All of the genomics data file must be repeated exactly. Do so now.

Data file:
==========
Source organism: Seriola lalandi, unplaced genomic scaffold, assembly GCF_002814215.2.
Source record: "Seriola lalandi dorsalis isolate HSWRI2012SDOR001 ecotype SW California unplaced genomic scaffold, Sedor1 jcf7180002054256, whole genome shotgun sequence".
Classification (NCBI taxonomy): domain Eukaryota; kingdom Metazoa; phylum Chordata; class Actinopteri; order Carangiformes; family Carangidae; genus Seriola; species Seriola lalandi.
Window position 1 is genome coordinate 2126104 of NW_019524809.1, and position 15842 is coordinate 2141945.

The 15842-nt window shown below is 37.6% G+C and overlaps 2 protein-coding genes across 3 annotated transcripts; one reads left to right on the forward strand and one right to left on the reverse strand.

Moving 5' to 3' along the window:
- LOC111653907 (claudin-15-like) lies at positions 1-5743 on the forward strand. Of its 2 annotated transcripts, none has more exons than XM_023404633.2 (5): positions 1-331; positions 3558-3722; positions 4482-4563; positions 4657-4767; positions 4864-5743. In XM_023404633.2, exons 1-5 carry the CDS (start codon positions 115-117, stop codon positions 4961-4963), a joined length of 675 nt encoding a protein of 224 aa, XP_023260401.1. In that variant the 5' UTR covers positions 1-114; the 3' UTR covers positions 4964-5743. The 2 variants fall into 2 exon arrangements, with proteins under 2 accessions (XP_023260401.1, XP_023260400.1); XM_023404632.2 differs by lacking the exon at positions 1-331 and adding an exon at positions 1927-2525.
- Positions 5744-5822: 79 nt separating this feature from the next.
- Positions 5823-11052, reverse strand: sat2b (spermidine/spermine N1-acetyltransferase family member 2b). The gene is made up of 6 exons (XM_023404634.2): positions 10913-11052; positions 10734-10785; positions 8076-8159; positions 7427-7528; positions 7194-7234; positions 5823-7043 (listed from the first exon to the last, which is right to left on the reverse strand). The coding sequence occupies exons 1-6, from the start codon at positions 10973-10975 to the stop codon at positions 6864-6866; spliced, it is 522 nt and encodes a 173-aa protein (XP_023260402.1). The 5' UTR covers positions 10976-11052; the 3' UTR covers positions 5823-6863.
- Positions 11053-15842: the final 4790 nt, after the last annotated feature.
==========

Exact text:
Source organism: Seriola lalandi, unplaced genomic scaffold, assembly GCF_002814215.2.
Source record: "Seriola lalandi dorsalis isolate HSWRI2012SDOR001 ecotype SW California unplaced genomic scaffold, Sedor1 jcf7180002054256, whole genome shotgun sequence".
Classification (NCBI taxonomy): domain Eukaryota; kingdom Metazoa; phylum Chordata; class Actinopteri; order Carangiformes; family Carangidae; genus Seriola; species Seriola lalandi.
Window position 1 is genome coordinate 2126104 of NW_019524809.1, and position 15842 is coordinate 2141945.

The 15842-nt window shown below is 37.6% G+C and overlaps 2 protein-coding genes across 3 annotated transcripts; one reads left to right on the forward strand and one right to left on the reverse strand.

Moving 5' to 3' along the window:
- LOC111653907 (claudin-15-like) lies at positions 1-5743 on the forward strand. Of its 2 annotated transcripts, none has more exons than XM_023404633.2 (5): positions 1-331; positions 3558-3722; positions 4482-4563; positions 4657-4767; positions 4864-5743. In XM_023404633.2, exons 1-5 carry the CDS (start codon positions 115-117, stop codon positions 4961-4963), a joined length of 675 nt encoding a protein of 224 aa, XP_023260401.1. In that variant the 5' UTR covers positions 1-114; the 3' UTR covers positions 4964-5743. The 2 variants fall into 2 exon arrangements, with proteins under 2 accessions (XP_023260401.1, XP_023260400.1); XM_023404632.2 differs by lacking the exon at positions 1-331 and adding an exon at positions 1927-2525.
- Positions 5744-5822: 79 nt separating this feature from the next.
- Positions 5823-11052, reverse strand: sat2b (spermidine/spermine N1-acetyltransferase family member 2b). The gene is made up of 6 exons (XM_023404634.2): positions 10913-11052; positions 10734-10785; positions 8076-8159; positions 7427-7528; positions 7194-7234; positions 5823-7043 (listed from the first exon to the last, which is right to left on the reverse strand). The coding sequence occupies exons 1-6, from the start codon at positions 10973-10975 to the stop codon at positions 6864-6866; spliced, it is 522 nt and encodes a 173-aa protein (XP_023260402.1). The 5' UTR covers positions 10976-11052; the 3' UTR covers positions 5823-6863.
- Positions 11053-15842: the final 4790 nt, after the last annotated feature.